This is not a “You are what you eat” tutorial, but it does come a little close. Basically, this a “You are what you read” eye-opener and, in effect, how this alters HOW you read, slowly but surely turning you into the one of the Pancake People. I am part of the Pancake People. You are too. In fact, the whole world that is electrically literate or electrate (as it is now known) is part of the Pancake People – a people “spread wide and thin as we connect with that vast network of information”.
“Too much of a good thing is bad for you”. I can believe this because while pancakes may seem like a good thing, too many of them are definitely not good for me and my super-tight jeans. After all, that moment on the lips has a high-risk of becoming a lifetime on the hips. But while pancakes may be (a little) bad for me, many individuals have realised something else that when over-consumed can have daunting effects on the human brain – something you would have never even thought of – and that is bad for the human race as a whole: the Internet.
The reality is that while the Internet has been providing us with information, it has simultaneously dumbed down the human race and even changed the way we think. in his article Is Google Making Us Stupid? Nicolas Carr explains this phenomenon that establishes the world’s largest information forum as its biggest enemy:
“[The media] supply the stuff of thought, but they also shape the process of thought. And what the Net seems to be doing is chipping away my capacity for concentration and contemplation. My mind now expects to take in information the way the Net distributes it: in a swiftly moving stream of particles.”
Above: Diagram that indicates the 21st century brain
The Internet, modern modes of communication and information outlets have developed along with the fast developing world that they have been developed into and to not be left behind, have brought our brains along for the ride and altered our cognitive abilities – whether it was for the good or for the bad is still undeterminable . While, cognitively, we are now able to read short pieces quicker, we are also now reading long texts slower.
Our brains have become adapted to reading shorter pieces of text and information quicker because of the reduced amount of concentration required, but they are now finding it hard to concentrate on longer pieces, taking it even longer than it should to read the text. Carr, goes on to say, “Our ability to interpret text, to make the rich mental connections that form when we read deeply and without distraction, remains largely disengaged”. However, this “disengagement” remains connected to the Internet.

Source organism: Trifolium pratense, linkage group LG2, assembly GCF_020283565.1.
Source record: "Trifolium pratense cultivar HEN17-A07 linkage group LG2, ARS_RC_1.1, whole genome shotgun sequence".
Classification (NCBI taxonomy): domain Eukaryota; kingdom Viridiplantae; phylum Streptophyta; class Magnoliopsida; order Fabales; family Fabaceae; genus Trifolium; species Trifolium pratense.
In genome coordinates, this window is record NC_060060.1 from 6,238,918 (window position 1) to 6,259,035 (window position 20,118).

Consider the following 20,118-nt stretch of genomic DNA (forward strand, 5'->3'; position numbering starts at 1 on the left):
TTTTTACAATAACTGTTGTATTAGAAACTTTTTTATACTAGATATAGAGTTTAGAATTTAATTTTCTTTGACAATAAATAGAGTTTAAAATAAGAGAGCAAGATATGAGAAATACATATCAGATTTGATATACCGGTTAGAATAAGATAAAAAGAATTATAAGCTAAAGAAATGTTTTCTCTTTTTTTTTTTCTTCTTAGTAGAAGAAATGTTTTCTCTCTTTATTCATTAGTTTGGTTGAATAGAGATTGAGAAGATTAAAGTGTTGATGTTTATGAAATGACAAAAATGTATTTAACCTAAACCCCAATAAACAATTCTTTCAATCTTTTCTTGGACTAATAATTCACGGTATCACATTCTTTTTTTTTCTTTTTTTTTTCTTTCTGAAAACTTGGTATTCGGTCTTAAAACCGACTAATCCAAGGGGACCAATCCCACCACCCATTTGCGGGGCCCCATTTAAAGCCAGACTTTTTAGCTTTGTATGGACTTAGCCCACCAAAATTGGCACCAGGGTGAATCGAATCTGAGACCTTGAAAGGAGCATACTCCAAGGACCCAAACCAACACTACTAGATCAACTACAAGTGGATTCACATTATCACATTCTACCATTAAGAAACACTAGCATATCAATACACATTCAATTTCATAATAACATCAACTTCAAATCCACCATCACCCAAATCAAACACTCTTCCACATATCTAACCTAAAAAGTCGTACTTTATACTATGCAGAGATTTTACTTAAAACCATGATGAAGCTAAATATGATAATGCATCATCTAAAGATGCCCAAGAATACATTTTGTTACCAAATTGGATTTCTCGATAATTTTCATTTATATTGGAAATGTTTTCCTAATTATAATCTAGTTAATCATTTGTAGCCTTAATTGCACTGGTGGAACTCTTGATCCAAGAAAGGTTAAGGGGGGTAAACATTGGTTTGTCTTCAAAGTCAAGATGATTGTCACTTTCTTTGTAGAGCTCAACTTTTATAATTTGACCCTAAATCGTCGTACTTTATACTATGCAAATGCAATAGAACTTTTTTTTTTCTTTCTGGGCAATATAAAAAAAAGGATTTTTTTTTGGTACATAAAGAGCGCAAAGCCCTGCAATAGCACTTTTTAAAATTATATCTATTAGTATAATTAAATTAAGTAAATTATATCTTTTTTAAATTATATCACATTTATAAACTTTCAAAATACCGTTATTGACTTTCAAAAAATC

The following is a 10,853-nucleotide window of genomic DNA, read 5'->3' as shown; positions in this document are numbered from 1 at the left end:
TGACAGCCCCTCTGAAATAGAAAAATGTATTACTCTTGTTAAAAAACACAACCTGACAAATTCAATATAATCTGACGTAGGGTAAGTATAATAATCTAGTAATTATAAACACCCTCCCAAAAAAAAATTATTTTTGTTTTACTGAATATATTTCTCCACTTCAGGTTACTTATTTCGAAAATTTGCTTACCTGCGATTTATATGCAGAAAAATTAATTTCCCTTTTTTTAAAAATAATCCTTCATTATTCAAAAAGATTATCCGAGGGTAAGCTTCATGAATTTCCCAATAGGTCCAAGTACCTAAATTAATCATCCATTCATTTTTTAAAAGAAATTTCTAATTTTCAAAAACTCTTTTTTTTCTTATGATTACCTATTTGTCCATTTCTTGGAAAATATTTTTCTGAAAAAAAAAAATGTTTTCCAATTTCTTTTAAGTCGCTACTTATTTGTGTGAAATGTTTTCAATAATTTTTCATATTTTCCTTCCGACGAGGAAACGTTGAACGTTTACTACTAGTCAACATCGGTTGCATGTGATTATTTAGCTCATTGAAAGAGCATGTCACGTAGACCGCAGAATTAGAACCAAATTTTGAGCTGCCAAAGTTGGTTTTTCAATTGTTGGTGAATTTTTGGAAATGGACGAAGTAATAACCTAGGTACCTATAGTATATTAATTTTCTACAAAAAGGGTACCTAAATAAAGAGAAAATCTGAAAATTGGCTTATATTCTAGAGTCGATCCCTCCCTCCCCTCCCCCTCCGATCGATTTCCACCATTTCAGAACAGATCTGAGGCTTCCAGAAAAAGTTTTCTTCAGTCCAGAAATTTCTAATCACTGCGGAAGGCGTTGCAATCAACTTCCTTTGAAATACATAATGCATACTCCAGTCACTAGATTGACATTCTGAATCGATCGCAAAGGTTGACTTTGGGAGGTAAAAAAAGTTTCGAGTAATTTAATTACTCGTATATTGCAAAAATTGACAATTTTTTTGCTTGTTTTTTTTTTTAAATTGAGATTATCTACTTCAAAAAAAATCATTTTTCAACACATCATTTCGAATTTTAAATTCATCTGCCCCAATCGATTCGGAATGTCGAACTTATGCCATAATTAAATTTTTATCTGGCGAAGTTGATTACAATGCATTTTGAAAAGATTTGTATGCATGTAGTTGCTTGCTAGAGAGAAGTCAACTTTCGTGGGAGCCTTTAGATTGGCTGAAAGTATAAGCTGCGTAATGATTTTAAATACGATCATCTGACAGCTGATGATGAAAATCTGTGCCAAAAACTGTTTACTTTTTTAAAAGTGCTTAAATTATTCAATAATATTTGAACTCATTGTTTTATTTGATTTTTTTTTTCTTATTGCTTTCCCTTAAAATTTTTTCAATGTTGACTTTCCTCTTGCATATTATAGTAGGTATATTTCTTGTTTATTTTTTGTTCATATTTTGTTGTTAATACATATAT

Gregory Ulmer provides a different perspective to this “dumbing down” by revealing it as part of the evolution of literacy – “partly technological, partly institutional” – that is mutating towards one form: electracy. His post Introduction:Electracy establishes the need for literacy to evolve as a “social machine” containing dimensions aided by the shift from orality to literacy and, now, to electracy.
Left: A brain downloading information from the Internet
Ulmer establishes language as a collection of “apparatus” and places that system within an institution formed around the Internet, an institution we are part of. Within each apparatus, or “social machine”, as he calls it, are systems that change according to the apparatus from which they are developed:
Above: A table of Ulmer’s apparatus and their components.
“New media networked practices are transitional, hybrid forms and experiments,” says Ulmer, something that we as a developing society cannot run away from or deny. The move from orality to electracy was bound to happen. Ulmer is narrow-minded in using just the Greek language concepts as the basis for his article (Egyptian hieroglyphics have long existed to represent sounds of language and were later altered into the Greek language) though claiming that the philosophy behind electracy is based more on those who “invented the materialist metaphysics that capitalized on the analytical capacities of the technology”, but not those who invented who invented the apparatus of literacy.
Whether it is a social or scientific movement, the age of the Pancake People is upon us. It could have been a solution to the tautology of reading or the end to reading as it is supposed to be, but fact remains: if you are not part of the Pancake People you will be left behind.